return ConfigProviderResolver.instance().getBuilder().addDefaultSources().build();

Time to configure the three properties needed for the REST Client in either of the three default Config Sources. For this example I have added these properties to the microprofile-config properties file. But this can be overwritten using the system properties (or environment properties).

Now we can create the REST Client using the url property.

SpringCloudConfigServerApi restClient =  RestClientBuilder.newBuilder()
       .baseUrl(new URL(url))

The SpringCloudConfigServerApi is an interface representing the call to our Spring Cloud Config Server. It contains a method getConfig with the application and profile parameters, which we can call to obtain the config properties for that application and profile.

SpringConfigResponse response = restClient.getConfig(application, profile);

The SpringConfigResponse is a class representing the JSON output of the Spring Cloud Config Server.

Implementing the methods

Now that we have a response, we can translate this to a map of properties and values and return the value needed for the getValue method. The SpringConfigResponse class contains a list of PropertySource objects, which each contain a map of properties and values. For this example we only need the one PropertySource returned.

We can use this to implement the getValue method and to implement the other Config Source methods getProperties and getProperyNames. We could also call the Spring Cloud Config Server, but for performance reasons it is better to cache the properties loaded and only call the Config Server when the properties are not loaded yet.

private Map<String, String> configProperties = null;
public Map<String, String> getProperties() {
   if (configProperties == null) {
       configProperties = loadProperties();
   return configProperties;
public Set<String> getPropertyNames() {
   return getProperties() != null ? getProperties().keySet() : emptySet();
public String getValue(String key) {
   return getProperties() != null ? getProperties().get(key) : null;
private Map<String, String> loadProperties() {
Config config = getConfig();
String url = config.getValue("url", String.class);
String application = config.getValue("application", String.class);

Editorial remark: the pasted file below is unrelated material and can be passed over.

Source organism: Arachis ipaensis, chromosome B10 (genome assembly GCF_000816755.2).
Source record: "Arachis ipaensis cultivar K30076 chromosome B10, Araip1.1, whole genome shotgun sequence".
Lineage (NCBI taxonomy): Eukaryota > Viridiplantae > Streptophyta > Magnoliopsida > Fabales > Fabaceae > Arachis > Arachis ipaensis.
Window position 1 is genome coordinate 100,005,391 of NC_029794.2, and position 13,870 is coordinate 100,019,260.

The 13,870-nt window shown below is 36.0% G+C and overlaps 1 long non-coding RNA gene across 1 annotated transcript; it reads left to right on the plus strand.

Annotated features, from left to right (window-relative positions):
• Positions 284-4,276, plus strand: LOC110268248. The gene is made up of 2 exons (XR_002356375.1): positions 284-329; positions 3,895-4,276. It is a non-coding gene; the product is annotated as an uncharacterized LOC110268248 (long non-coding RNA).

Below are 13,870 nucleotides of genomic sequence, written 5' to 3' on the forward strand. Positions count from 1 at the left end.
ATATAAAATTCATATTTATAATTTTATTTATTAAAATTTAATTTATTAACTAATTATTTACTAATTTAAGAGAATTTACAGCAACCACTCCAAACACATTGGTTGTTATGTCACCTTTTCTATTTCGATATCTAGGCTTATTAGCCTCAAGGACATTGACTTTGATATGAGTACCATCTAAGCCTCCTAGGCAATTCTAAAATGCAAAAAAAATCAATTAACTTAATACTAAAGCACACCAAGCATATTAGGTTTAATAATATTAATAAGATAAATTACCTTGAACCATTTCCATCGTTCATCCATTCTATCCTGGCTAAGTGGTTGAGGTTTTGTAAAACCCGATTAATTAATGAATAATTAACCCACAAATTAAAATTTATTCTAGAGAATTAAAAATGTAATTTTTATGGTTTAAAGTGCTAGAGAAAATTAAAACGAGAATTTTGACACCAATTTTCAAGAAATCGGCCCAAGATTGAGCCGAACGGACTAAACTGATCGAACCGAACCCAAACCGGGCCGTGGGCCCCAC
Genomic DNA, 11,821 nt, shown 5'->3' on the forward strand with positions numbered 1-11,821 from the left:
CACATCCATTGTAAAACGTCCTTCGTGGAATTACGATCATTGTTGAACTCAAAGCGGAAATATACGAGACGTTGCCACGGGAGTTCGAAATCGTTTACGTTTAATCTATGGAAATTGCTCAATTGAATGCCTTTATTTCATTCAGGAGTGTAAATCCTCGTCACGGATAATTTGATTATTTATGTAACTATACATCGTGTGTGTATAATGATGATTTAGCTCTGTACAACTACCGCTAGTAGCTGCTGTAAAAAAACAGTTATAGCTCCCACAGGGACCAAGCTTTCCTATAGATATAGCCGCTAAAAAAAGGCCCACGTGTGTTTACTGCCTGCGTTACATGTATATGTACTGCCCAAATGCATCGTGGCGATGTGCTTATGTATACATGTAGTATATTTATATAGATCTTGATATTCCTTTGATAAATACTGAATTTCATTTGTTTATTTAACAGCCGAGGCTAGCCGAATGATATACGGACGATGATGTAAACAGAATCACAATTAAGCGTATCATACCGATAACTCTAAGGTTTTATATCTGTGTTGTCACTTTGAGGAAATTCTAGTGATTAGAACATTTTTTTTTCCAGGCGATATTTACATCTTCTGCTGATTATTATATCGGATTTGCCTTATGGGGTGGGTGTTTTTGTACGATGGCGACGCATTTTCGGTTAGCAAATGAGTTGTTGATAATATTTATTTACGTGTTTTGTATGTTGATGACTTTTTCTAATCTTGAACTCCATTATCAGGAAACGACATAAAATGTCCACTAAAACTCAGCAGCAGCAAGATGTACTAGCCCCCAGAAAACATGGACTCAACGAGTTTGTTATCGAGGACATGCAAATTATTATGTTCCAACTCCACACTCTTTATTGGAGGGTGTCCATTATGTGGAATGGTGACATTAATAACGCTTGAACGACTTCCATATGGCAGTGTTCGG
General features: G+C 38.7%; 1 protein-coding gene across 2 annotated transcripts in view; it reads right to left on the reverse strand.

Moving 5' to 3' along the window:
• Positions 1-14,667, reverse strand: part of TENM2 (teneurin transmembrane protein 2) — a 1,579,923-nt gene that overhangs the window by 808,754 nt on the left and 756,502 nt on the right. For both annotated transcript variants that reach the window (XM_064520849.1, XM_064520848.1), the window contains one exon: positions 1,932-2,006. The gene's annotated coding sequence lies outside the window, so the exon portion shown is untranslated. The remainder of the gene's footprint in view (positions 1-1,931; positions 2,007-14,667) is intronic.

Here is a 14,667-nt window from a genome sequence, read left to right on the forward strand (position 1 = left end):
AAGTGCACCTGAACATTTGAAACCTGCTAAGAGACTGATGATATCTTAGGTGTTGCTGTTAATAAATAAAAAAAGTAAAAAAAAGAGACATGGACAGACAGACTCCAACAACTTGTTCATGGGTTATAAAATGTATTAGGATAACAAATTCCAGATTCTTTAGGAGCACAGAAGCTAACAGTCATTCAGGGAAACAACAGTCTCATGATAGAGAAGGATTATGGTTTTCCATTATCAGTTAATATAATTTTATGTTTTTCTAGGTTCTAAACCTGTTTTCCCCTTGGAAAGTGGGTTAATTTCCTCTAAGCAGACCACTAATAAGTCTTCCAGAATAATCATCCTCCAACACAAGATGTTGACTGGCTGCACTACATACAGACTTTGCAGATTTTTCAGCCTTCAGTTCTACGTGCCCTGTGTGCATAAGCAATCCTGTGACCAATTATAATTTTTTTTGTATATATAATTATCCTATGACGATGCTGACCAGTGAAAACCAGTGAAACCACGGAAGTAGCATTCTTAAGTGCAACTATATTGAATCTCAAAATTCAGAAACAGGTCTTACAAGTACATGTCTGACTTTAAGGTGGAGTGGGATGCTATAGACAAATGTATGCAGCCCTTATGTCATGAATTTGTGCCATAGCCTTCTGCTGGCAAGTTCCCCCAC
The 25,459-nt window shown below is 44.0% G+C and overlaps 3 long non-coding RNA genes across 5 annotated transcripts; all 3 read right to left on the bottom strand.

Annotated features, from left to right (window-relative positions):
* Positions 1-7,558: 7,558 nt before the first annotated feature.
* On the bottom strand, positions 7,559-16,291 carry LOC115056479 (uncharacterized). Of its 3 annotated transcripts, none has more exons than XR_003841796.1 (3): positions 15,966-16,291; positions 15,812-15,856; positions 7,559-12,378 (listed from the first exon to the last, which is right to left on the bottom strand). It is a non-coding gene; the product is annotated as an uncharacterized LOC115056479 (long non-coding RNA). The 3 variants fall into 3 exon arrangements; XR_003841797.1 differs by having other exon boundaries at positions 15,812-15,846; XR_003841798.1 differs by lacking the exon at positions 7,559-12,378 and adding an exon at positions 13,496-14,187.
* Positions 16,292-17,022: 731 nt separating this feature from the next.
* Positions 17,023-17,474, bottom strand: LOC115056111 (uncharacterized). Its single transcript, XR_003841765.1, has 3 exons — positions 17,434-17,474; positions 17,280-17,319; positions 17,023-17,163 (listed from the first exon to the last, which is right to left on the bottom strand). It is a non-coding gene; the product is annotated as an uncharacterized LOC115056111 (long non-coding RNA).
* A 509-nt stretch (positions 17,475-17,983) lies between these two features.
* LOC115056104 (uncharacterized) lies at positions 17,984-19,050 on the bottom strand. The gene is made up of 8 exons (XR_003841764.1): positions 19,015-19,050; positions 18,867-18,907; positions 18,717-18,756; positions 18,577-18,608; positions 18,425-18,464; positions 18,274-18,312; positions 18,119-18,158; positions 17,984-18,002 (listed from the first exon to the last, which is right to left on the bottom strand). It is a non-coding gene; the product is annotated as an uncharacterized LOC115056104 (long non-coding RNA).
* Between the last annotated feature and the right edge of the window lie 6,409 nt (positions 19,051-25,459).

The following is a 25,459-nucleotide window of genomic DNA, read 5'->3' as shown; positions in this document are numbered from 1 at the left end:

String profile = config.getValue("profile", String.class);
SpringCloudConfigServerApi restClient = RestClientBuilder.newBuilder()
           .baseUrl(new URL(url))
           .connectTimeout(1, TimeUnit.SECONDS)
           .readTimeout(1, TimeUnit.SECONDS)
SpringConfigResponse response = restClient.getConfig(application, profile);
return response.getPropertySources().stream()

Registering the custom Config Source

The application needs to know about the custom Config Source. Therefore, we need to register the custom Config Source to the Service Provider, using the Service Provider Interfaces (SPI) mechanism. By adding a file named org.eclipse.microprofile.config.spi.ConfigSource to the META-INF/services directory containing the fully qualified class name of the custom Config Source. In our case this would be:



This article showed how to get configuration properties for a MicroProfile-based application from a Spring Cloud Config server using a MicroProfile REST Client.

Some additional tips:

The REST Client uses the Config API as well, so we need to prevent that retrieving config properties ends up in an infinite loop (as every time the REST Client is called, our Config Source is also called). So I have added an isLoading boolean as a semaphore to the Config Source, which returns null in the getProperties method when true (as we are already busy loading the config properties).

We have loaded only one PropertySource in our example. If you need to load more PropertySources for your application, you could consider implementing a ConfigSourceProvider, which can load multiple Config Sources. More information is provided here.


MicroProfile Specification –
MicroProfile Config –
MicroProfile REST Client –
Spring Cloud Config Server –
Source code –